"We're going to be very diligent and take the best course possible for everyone," said Roqua Montez, a spokesman for the university. "We are all looking for the very best result, and these things take time."

As of December, the university reported to investigators about 9,600 hours of course video on YouTube and 10,400 hours of course video on iTunes U, along with 18,000 hours of course audio. That doesn't include other types of non-course content. It costs about $1 a minute to transcribe and close caption these types of resources, though large volumes of transcription like this could be priced lower, said Karl Groves, a Web accessibility consultant and Web developer who uses these types of services.

Groves took UC Berkeley to task in a strongly-worded blog post, saying that accessibility is not a financial hardship for the university, and it has no excuse for not following the 1990 law and the Web Content Accessibility Guidelines. 

"It's absurd for Berkeley to act as if this is new information," Groves said in an interview. "The reality is that — from an outsider's perspective — they clearly, willfully have chosen not to comply with the requirements."

This isn't the first time that UC Berkeley has had problems with accessibility. It faced a print accessibility lawsuit from Disability Rights Advocates on behalf of its clients David Jaulus, Brandon King and Tabitha A. Mancini. That resulted in a settlement in 2013 requiring the university to make major changes to accommodate students with print disabilities. 

UC Berkeley is also the third top-tier university that's been investigated for Web accessibility in the last year as both Harvard and MIT are facing class action lawsuits from the National Association of the Deaf over their Massively Open Online Course content on the platform edX. The U.S. Department of Justice sided with the association in both of these cases by filing statements of interest. The platform itself that the two universities created as a nonprofit faced a lawsuit and settled with the U.S. Department of Justice in 2015, agreeing to make changes over the next four years that will bring it into compliance with the law.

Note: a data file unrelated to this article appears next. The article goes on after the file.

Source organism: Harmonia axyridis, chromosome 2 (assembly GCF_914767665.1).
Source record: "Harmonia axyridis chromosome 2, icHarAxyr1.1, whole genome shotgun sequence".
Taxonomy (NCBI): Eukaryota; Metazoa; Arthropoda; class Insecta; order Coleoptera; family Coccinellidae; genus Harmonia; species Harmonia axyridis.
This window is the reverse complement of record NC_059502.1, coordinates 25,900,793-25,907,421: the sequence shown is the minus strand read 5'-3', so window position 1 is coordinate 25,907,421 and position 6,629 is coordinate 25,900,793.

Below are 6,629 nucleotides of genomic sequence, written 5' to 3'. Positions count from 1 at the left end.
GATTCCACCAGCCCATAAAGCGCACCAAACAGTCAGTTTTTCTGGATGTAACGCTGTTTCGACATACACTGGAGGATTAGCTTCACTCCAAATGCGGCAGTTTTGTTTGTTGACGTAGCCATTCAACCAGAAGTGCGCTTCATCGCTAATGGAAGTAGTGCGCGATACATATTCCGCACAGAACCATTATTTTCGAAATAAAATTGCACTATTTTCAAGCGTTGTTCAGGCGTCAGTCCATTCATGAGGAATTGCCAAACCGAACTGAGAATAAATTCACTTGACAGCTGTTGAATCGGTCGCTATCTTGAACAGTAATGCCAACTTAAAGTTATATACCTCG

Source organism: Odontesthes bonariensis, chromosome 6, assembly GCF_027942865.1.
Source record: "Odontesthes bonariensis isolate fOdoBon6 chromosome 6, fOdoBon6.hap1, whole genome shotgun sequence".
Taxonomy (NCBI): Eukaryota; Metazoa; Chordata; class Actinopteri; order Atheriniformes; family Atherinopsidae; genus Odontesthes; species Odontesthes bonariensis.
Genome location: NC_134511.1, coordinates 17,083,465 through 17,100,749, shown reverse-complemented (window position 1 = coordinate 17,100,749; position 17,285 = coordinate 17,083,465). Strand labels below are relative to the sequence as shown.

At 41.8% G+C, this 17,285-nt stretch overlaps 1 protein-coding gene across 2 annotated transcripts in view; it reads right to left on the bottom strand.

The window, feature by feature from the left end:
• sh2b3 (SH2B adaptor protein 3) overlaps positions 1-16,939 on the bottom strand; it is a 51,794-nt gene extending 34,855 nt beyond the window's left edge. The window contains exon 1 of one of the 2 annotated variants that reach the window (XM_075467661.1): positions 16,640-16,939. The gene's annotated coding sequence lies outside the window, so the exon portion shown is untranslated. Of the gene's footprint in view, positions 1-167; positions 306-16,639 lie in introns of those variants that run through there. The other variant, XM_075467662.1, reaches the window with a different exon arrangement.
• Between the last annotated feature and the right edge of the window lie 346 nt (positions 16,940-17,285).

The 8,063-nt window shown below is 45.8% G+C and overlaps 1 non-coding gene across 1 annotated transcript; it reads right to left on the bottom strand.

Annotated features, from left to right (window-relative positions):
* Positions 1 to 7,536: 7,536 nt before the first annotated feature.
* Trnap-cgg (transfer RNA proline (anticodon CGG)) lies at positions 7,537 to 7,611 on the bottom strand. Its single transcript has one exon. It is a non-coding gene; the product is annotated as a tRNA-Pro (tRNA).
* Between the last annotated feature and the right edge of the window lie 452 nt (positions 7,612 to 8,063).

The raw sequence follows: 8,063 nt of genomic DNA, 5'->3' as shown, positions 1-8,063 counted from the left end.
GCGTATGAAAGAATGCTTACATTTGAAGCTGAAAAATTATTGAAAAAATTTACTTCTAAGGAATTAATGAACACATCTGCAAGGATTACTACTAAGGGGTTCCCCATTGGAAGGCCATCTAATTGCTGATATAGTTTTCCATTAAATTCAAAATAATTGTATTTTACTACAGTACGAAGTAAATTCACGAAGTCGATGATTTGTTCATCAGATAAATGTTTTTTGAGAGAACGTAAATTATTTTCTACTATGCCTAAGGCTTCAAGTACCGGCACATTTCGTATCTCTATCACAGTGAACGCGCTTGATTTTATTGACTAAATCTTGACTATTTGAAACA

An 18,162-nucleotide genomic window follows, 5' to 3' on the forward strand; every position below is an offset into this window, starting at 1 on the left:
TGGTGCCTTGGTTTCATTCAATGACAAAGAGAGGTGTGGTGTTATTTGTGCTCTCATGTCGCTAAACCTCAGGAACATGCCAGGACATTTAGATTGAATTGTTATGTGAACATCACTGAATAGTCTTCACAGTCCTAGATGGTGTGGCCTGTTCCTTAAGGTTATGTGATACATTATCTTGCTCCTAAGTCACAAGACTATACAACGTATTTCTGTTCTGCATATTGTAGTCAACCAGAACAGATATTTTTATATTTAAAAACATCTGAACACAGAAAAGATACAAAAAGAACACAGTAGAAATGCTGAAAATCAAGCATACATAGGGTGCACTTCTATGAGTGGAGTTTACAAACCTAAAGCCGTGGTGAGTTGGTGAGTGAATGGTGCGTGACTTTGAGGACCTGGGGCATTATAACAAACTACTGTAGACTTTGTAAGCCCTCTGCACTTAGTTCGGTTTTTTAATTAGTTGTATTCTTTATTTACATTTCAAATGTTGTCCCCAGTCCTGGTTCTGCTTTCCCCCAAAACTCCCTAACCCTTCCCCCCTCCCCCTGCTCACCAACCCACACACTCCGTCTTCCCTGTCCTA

This seems to be the pattern in accessibility cases from the U.S. Department of Justice against universities over the years: They start with a letter asking universities to work with them to fix the accessibility problems. Sometimes the two parties agree to fix the issues, but when universities don't cooperate, the situation escalates into a lawsuit.

"It is far easier and less painful and less expensive to be proactive about accessibility rather than reactive," Groves said. With a lawsuit, "there really truly is one outcome — and this is proven historically. The outcome is you'll fix your stuff." 

That's why it's important to build in accessibility when course content is developed instead of addressing it later, said Pat James, executive director of the California Community Colleges' Online Education Initiative. If it's not accessible, it shouldn't be online. 

As she sees it, the main problem is that massively open online courses are not the same as regular online education, and because they're more experimental, they may not always be subject to the accessibility procedures that traditional online classes might go through. Because these courses are available at no cost online, UC Berkeley has to decide whether it's financially worth it to retrofit past course content so it will be accessible.

Whatever the outcome of this investigation, the U.S. Department of Justice has made its position clear: Course content needs to be accessible.

"It is a strong message, and it is one we have to listen to," James said. "We certainly are."